I lucked out in my junior year at Reavis High school (my 4th high school after Bown, Bogan and Little Flower). I stumbled into a classroom by one of those teachers who did care, Mrs. Harris. I don’t know where she is today, but if it wasn’t for her, I don’t know what I would be doing.

She challenged me. Asked me what I liked to do. I played a mean lead guitar in a high school band. She asked me to write a column about rock music for the school newspaper, The Blueprint, and I did. In my senior year, I was named the newspaper’s editor-in-chief.

It’s part of the reason I got into journalism and became a writer. Granted, not everyone loves my views, but my writings can move you to passion or anger, which is all I can hope for.

I don’t expect every teacher to be a “Mrs. Harris.” But I do expect them to try. And clearly, not enough of them are trying enough.

(Ray Hanania is an award winning former Chicago City Hall reporter and columnist. Email him at [email protected].)

Ray Hanania

Blogger, Columnist at Illinois News Network Online
Ray Hanania is senior blogger for the Illinois News Network news site. He is an award winning former Chicago City Hall political reporter and columnist who covered the beat from 1976 through 1992 (From Mayor Daley to Mayor Daley). And, Hanania is a stubborn and loud critic of the biased mainstream American news media.

Hanania covered Chicago political beats including Chicago City Hall while at the Daily Southtown Newspapers (1976-1985) and later for the Chicago Sun-Times (1985-1992). He published The Villager Community Newspapers covering 12 Southwest suburban regions (1993-1997). Hanania also hosted live political news radio talkshows on WLS AM (1980 - 1991), and also on WBBM FM, WLUP FM, WSBC AM in Chicago, and WNZK AM in Detroit.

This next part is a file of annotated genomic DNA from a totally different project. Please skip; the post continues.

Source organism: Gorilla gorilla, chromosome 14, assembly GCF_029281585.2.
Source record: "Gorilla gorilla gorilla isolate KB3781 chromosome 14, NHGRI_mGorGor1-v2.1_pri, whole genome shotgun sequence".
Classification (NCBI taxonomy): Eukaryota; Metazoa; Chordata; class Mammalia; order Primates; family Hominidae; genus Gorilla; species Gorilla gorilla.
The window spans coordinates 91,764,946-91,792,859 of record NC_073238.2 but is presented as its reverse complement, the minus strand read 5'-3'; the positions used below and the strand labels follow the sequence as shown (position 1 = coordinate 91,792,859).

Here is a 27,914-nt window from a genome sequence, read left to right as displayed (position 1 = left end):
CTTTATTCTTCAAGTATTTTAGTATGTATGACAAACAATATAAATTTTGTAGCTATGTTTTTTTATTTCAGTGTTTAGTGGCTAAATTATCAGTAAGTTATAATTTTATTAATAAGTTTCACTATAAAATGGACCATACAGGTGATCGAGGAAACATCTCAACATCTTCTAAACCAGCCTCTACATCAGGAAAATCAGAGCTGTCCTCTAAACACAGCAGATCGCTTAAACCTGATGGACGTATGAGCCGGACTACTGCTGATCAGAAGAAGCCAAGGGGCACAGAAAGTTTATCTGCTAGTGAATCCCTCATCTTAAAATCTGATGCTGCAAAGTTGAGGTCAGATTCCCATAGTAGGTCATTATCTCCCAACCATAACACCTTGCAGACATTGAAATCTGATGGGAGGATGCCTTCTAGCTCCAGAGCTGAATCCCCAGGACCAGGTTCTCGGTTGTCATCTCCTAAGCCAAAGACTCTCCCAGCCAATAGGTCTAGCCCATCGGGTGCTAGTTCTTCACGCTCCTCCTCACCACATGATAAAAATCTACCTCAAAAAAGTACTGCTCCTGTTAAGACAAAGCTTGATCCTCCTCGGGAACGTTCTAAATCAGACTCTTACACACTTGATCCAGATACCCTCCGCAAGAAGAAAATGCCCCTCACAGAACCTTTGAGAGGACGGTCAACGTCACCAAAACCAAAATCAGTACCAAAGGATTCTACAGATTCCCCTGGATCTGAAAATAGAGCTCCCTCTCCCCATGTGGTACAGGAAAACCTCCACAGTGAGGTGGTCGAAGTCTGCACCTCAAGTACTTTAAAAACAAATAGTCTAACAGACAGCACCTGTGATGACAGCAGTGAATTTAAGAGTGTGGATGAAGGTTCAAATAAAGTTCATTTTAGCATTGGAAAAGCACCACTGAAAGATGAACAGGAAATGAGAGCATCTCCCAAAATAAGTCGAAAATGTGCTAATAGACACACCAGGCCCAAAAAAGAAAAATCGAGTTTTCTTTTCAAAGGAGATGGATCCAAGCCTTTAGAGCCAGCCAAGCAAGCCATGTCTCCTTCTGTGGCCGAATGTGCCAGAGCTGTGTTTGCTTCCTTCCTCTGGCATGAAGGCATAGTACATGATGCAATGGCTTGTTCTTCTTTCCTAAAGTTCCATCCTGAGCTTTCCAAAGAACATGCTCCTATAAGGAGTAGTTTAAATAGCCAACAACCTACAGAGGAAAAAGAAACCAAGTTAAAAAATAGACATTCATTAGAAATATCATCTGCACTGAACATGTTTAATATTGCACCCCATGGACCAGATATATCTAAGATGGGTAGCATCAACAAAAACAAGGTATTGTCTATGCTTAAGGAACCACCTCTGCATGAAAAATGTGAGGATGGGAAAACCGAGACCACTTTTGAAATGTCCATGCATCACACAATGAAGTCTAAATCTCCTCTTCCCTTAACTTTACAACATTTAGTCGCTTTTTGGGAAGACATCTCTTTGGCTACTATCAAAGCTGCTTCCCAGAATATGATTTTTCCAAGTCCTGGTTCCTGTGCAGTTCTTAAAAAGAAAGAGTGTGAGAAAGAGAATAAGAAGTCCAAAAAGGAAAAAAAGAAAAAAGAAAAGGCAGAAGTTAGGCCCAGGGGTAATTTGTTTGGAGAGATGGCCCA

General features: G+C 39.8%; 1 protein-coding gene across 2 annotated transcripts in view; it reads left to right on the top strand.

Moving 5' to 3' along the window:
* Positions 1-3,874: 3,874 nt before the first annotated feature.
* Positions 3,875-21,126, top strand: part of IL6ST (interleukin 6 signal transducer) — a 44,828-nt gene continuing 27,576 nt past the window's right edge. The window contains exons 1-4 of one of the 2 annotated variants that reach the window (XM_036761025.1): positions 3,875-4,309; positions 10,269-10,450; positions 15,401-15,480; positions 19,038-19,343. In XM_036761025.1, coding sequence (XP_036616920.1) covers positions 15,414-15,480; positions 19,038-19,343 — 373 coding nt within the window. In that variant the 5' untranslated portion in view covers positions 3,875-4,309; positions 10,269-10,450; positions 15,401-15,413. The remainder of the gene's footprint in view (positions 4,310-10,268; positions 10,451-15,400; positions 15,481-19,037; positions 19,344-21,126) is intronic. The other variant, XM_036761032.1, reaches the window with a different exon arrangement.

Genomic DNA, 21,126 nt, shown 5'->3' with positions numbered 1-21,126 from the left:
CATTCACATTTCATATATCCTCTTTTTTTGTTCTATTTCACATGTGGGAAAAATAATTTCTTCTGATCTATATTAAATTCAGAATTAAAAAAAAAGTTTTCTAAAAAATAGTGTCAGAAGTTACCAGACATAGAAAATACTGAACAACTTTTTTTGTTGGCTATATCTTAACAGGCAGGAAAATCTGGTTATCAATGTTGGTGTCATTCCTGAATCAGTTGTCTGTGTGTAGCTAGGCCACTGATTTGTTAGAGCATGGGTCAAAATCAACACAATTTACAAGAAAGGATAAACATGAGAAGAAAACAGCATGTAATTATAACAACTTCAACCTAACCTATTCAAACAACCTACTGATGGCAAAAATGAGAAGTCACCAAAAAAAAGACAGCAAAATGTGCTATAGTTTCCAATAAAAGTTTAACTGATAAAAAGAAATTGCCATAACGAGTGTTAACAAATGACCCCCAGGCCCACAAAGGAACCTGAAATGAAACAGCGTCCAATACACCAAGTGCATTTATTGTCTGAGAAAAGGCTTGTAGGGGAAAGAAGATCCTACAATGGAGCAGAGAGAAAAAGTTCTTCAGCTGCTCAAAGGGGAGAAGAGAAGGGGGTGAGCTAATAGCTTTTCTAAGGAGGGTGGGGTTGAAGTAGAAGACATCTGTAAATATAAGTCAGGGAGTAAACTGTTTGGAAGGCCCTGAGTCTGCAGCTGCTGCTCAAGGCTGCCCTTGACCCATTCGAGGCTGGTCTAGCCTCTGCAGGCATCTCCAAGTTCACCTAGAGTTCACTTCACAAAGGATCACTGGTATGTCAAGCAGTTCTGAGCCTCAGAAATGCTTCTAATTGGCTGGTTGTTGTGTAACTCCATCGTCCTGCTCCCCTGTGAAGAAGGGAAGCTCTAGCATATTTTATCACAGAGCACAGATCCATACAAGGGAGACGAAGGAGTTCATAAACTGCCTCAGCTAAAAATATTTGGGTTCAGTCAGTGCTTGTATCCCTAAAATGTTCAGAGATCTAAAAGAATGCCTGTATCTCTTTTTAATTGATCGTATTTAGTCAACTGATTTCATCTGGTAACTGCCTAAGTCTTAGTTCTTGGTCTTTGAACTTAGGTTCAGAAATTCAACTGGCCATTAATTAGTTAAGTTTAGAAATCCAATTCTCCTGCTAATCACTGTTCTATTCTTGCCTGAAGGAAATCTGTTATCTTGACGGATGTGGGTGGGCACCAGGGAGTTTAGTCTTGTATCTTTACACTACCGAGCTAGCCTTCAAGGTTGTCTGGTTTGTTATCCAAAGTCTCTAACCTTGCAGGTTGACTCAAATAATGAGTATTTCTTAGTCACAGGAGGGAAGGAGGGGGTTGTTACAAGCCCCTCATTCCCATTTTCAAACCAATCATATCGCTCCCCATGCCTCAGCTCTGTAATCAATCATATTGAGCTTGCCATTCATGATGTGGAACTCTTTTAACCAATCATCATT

The recipient of four (4) Chicago Headline Club “Peter Lisagor Awards” for Column writing. In November 2006, Hanania was named “Best Ethnic American Columnist” by the New American Media;In 2009, he received the prestigious Sigma Delta Chi Award for Writing from the Society of Professional Journalists. Hananiaalso received two (2) Chicago Stick-o-Type awards from the Chicago Newspaper Guild, and in 1990 was nominated by the Chicago Sun-Times for a Pulitzer Prize for his four-part series on the Palestinian Intifada.

Hanania’s writings have been published in newspapers around the world. He currently is syndicated through Creators Syndicate. He has written for Al Jazeera English, the Jerusalem Post,, Newsday in New York, the Orlando Sentinel, the Houston Chronicle, The Daily Star of Lebanon, the News of the World in London, the Daily Yomimuri in Tokyo, Chicago Magazine, the Arlington Heights Daily Herald, The Saudi Gazette, the Arab News in Jeddah, and Aramco Magazine. He also writes for

He is President/CEO of Urban Strategies Group media and public affairs consulting which has clients in Illinois, Florida, Michigan and Washington D.C.

His personal website is, and Email him at: [email protected].